used to try and cross without falling off. They also sat astride
the pole with sacks of straw and tried to ‘pillow fight’
each other off. Sometimes the pole was placed upright and you
had to try to climb to the top.
The Gant fair was generally held
on Charlie Fisher’s meadow opposite the Ringers, and they
used to bring in dodgem cars, etc. The last time they came was
in 1964. Sometimes the Gant was held in the Swan Yard and children
were given a ‘Gant sixpence’ to spend.
There was a stream at the bottom
of the village at Clippings Green where the boys fished using
jam jars. Between No. 32 Dereham Road and what is now called Breewood
Cottage there was a moat which was a natural watercourse from
Garvestone. This became a waterfall after heavy rain, and the
stream became wide enough to float a small boat in it.
At South Green, down the track to
the right off Doctors Road (New Lane) were the brick pits and
these used to freeze over so the villagers could skate on them.
In the evenings dances were held
at the Oddfellows Hall which was built in 1911 on the corner of
Burgh Lane and Dereham Road. Dances were also held at Welborne
Rectory and at Honingham. At the Oddfellows Hall there was occasionally
a band for dancing and a Mr. and Mrs. Ladbrook from Honingham
used to play the dulcimer and piano. During the Second World War
the Americans from Weston Airfield used to cycle to the hall to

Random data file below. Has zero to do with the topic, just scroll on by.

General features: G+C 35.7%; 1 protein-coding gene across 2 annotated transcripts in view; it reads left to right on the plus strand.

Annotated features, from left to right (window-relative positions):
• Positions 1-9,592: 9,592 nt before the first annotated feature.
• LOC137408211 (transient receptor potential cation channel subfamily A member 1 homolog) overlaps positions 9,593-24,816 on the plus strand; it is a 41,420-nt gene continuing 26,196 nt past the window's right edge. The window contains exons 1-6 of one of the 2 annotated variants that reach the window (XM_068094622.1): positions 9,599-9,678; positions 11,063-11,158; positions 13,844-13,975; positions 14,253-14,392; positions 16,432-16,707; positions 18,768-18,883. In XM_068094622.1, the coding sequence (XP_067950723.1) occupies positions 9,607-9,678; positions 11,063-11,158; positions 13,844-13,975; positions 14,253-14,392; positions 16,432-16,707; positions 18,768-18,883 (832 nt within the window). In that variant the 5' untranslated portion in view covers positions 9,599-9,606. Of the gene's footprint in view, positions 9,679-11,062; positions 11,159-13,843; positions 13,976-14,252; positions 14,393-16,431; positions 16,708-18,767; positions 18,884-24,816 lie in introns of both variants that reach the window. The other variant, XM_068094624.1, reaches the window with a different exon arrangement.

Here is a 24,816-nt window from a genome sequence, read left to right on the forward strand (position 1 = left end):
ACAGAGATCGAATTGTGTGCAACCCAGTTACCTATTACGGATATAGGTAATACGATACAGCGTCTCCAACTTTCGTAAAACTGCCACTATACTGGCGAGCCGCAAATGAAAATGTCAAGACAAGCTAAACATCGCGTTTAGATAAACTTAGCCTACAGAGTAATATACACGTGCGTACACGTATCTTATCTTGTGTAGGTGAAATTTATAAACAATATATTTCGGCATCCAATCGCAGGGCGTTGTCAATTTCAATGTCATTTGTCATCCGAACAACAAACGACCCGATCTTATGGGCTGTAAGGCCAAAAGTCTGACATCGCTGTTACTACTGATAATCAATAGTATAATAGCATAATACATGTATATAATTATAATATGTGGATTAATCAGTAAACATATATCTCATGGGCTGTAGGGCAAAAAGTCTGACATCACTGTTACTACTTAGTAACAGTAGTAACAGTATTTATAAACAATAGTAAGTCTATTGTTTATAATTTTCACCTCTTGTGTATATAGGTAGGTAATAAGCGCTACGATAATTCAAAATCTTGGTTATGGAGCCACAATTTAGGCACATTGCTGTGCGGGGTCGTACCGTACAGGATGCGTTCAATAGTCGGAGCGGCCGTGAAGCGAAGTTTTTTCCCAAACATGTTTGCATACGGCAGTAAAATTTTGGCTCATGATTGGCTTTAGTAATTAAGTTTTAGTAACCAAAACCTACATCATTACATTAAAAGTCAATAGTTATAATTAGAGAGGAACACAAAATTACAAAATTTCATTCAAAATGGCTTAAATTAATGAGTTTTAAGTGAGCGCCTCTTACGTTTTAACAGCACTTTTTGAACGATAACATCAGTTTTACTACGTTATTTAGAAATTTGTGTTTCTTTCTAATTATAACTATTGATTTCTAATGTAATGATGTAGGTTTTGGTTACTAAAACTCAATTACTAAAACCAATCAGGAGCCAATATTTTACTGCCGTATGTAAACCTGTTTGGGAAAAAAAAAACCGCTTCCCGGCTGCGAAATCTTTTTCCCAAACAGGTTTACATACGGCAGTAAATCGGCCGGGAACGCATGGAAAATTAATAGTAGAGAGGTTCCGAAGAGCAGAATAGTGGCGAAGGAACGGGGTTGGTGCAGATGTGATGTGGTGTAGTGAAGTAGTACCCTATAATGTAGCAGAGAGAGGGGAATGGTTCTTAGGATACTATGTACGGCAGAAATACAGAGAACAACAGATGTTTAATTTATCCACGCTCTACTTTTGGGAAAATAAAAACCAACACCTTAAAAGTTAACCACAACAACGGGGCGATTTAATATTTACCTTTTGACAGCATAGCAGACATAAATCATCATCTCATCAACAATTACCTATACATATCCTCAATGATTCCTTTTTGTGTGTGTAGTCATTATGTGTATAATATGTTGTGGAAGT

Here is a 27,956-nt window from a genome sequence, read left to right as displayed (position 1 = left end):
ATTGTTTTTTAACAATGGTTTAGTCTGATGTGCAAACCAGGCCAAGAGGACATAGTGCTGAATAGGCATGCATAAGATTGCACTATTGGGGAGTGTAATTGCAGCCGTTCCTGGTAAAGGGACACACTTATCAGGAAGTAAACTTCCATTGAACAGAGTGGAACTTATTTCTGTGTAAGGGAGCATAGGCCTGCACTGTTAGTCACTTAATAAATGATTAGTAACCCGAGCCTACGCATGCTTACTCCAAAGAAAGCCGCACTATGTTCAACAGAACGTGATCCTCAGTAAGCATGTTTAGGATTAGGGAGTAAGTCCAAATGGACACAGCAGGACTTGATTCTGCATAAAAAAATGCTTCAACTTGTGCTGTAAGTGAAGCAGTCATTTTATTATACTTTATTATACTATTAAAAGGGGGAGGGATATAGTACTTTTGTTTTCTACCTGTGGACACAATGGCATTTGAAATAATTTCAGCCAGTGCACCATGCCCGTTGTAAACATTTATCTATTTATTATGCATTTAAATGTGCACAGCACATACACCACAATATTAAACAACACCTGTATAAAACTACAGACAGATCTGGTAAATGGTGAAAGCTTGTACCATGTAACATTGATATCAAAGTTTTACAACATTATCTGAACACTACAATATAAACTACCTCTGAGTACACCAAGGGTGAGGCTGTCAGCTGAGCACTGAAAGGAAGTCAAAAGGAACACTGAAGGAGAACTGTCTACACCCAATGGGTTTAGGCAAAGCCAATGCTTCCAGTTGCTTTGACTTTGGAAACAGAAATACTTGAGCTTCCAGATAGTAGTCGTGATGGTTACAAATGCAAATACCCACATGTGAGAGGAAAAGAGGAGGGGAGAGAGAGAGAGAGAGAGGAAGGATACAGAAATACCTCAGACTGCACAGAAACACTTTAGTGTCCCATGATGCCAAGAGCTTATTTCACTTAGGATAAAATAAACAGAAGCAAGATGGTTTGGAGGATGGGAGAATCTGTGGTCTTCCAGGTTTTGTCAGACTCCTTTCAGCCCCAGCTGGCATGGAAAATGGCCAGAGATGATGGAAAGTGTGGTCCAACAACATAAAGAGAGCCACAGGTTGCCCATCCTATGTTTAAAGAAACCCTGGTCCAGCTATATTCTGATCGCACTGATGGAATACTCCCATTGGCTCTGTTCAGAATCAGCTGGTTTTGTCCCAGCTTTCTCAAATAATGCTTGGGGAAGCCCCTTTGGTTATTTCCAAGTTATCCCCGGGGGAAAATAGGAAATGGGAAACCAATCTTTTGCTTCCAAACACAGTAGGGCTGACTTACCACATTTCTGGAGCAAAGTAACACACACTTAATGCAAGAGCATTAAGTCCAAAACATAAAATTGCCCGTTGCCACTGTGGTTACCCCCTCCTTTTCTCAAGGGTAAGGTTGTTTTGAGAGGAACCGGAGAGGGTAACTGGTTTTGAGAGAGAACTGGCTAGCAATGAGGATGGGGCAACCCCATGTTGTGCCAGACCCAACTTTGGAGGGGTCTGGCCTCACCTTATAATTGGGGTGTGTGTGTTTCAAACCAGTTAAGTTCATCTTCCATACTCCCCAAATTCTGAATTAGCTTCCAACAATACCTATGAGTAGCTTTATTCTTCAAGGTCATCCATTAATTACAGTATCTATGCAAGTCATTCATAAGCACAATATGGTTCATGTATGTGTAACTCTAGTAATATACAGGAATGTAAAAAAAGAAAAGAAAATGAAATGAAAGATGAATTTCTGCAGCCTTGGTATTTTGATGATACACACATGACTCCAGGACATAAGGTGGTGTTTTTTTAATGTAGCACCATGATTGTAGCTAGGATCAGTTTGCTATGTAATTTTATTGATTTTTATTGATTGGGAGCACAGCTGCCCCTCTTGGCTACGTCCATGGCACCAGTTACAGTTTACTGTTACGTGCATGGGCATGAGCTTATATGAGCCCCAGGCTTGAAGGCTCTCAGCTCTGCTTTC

attend the dances which were then held each Saturday night and
always very well attended.
The ‘Electric Cinema’
was operated from Oddfellows Hall about twice a week in the 1920s.
Mr. Fickling came from Watton with an old steam engine which worked
the projection equipment. There was a screen up one end of the
hall and seating for 70 or 80 people. Silent films were shown
such as Charlie Chaplin.
There was also an Alf Warminger that
came from Norwich in the 1920s/1930s to show films.
There were also concert parties who
visited the village quite regularly, Harry Lambert, Norman Abbott
and Les Everitt came with the ‘Odds and Ends’ concert
party from Dereham, (they always sang ‘Delia’ as part
of the programme). Another member of the party was Harry Faux
and his Chalks (he had a big blackboard with sheets hanging over
the back and he would do quick sketches, then bring another sheet
over) and Buster Newell, a postman was the comedian. Mr. Lambert
owned a furniture store in Dereham and he and his wife together
with others used to entertain the surrounding villages. There
was also an entertainment group know as ‘Values Concert
Party’ who consisted of father, mother, daughter and son-in-law.
They were called the ‘Values’ because the father’s
name was Valentine Hughes. They would put on three or four shows
a week, all different. Mrs. Hughes was the pianist and after the
entertainment the chairs were cleared away and there would be
Magicians and Old Tyme music acts
used to visit and the entrance charge was a silver threepenny
The hall was later sold to St. Johns
despite the village committee putting in an offer of £600.00
to buy it. The hall was demolished in the mid 1970s.
Before the First World War there
used to be Chapel outings to the Ringland Hills for which Mr.
Farrow supplied the transport. He used to take the children by
steam engine pulling timber drugs (heavy carts used to transport
trees) with a plank of wood on top which the children sat on.
The children always ended up covered in soot as the engine let
out clouds of smoke when going uphill.
In the early 1920s Norwich City Football
Club played at ‘The Nest’ (nicknamed the Chicken Run)
in Rosary Road. Villagers went by ‘bus getting off at Bank
Plain and then going across Pulls Ferry (the fare was 1d.).